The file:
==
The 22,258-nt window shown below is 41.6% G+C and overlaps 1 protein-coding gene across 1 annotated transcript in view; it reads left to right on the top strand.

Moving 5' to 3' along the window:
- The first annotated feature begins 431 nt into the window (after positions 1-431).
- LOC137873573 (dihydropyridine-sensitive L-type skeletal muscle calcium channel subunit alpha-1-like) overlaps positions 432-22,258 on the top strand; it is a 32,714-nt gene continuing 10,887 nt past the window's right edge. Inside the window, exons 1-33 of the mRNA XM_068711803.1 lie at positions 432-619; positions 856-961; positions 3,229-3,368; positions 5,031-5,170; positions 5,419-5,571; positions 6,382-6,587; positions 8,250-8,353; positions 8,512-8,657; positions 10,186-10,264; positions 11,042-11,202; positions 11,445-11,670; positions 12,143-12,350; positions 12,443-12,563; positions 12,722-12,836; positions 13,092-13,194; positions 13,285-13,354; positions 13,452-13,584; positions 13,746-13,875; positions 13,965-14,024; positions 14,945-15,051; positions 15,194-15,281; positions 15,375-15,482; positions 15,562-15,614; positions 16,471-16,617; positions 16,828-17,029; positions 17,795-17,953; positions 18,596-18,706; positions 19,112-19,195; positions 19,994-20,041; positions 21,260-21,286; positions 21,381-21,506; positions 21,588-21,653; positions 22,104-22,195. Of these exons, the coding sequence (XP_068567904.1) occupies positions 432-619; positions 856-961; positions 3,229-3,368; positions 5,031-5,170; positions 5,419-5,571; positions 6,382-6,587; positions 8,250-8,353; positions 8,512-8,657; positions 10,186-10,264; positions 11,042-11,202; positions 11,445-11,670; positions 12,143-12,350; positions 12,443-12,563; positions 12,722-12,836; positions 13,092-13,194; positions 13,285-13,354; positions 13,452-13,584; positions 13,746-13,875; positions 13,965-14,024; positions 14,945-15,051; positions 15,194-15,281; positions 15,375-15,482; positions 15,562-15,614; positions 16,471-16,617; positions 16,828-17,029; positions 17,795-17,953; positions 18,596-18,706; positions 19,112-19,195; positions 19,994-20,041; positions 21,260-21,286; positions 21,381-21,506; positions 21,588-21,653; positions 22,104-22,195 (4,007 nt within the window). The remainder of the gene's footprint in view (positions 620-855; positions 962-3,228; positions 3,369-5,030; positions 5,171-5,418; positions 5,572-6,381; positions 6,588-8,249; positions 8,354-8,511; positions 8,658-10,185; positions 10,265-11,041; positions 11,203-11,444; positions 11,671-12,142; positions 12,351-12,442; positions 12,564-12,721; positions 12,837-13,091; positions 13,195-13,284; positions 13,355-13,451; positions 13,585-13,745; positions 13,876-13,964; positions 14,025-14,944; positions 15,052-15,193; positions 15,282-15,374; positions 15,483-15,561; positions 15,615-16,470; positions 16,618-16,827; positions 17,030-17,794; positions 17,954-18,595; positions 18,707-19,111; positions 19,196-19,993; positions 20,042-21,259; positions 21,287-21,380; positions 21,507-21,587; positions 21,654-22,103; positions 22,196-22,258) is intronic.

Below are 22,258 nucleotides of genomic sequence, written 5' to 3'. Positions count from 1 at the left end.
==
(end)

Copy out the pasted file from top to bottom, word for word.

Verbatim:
The 22,258-nt window shown below is 41.6% G+C and overlaps 1 protein-coding gene across 1 annotated transcript in view; it reads left to right on the top strand.

Moving 5' to 3' along the window:
- The first annotated feature begins 431 nt into the window (after positions 1-431).
- LOC137873573 (dihydropyridine-sensitive L-type skeletal muscle calcium channel subunit alpha-1-like) overlaps positions 432-22,258 on the top strand; it is a 32,714-nt gene continuing 10,887 nt past the window's right edge. Inside the window, exons 1-33 of the mRNA XM_068711803.1 lie at positions 432-619; positions 856-961; positions 3,229-3,368; positions 5,031-5,170; positions 5,419-5,571; positions 6,382-6,587; positions 8,250-8,353; positions 8,512-8,657; positions 10,186-10,264; positions 11,042-11,202; positions 11,445-11,670; positions 12,143-12,350; positions 12,443-12,563; positions 12,722-12,836; positions 13,092-13,194; positions 13,285-13,354; positions 13,452-13,584; positions 13,746-13,875; positions 13,965-14,024; positions 14,945-15,051; positions 15,194-15,281; positions 15,375-15,482; positions 15,562-15,614; positions 16,471-16,617; positions 16,828-17,029; positions 17,795-17,953; positions 18,596-18,706; positions 19,112-19,195; positions 19,994-20,041; positions 21,260-21,286; positions 21,381-21,506; positions 21,588-21,653; positions 22,104-22,195. Of these exons, the coding sequence (XP_068567904.1) occupies positions 432-619; positions 856-961; positions 3,229-3,368; positions 5,031-5,170; positions 5,419-5,571; positions 6,382-6,587; positions 8,250-8,353; positions 8,512-8,657; positions 10,186-10,264; positions 11,042-11,202; positions 11,445-11,670; positions 12,143-12,350; positions 12,443-12,563; positions 12,722-12,836; positions 13,092-13,194; positions 13,285-13,354; positions 13,452-13,584; positions 13,746-13,875; positions 13,965-14,024; positions 14,945-15,051; positions 15,194-15,281; positions 15,375-15,482; positions 15,562-15,614; positions 16,471-16,617; positions 16,828-17,029; positions 17,795-17,953; positions 18,596-18,706; positions 19,112-19,195; positions 19,994-20,041; positions 21,260-21,286; positions 21,381-21,506; positions 21,588-21,653; positions 22,104-22,195 (4,007 nt within the window). The remainder of the gene's footprint in view (positions 620-855; positions 962-3,228; positions 3,369-5,030; positions 5,171-5,418; positions 5,572-6,381; positions 6,588-8,249; positions 8,354-8,511; positions 8,658-10,185; positions 10,265-11,041; positions 11,203-11,444; positions 11,671-12,142; positions 12,351-12,442; positions 12,564-12,721; positions 12,837-13,091; positions 13,195-13,284; positions 13,355-13,451; positions 13,585-13,745; positions 13,876-13,964; positions 14,025-14,944; positions 15,052-15,193; positions 15,282-15,374; positions 15,483-15,561; positions 15,615-16,470; positions 16,618-16,827; positions 17,030-17,794; positions 17,954-18,595; positions 18,707-19,111; positions 19,196-19,993; positions 20,042-21,259; positions 21,287-21,380; positions 21,507-21,587; positions 21,654-22,103; positions 22,196-22,258) is intronic.

Below are 22,258 nucleotides of genomic sequence, written 5' to 3'. Positions count from 1 at the left end.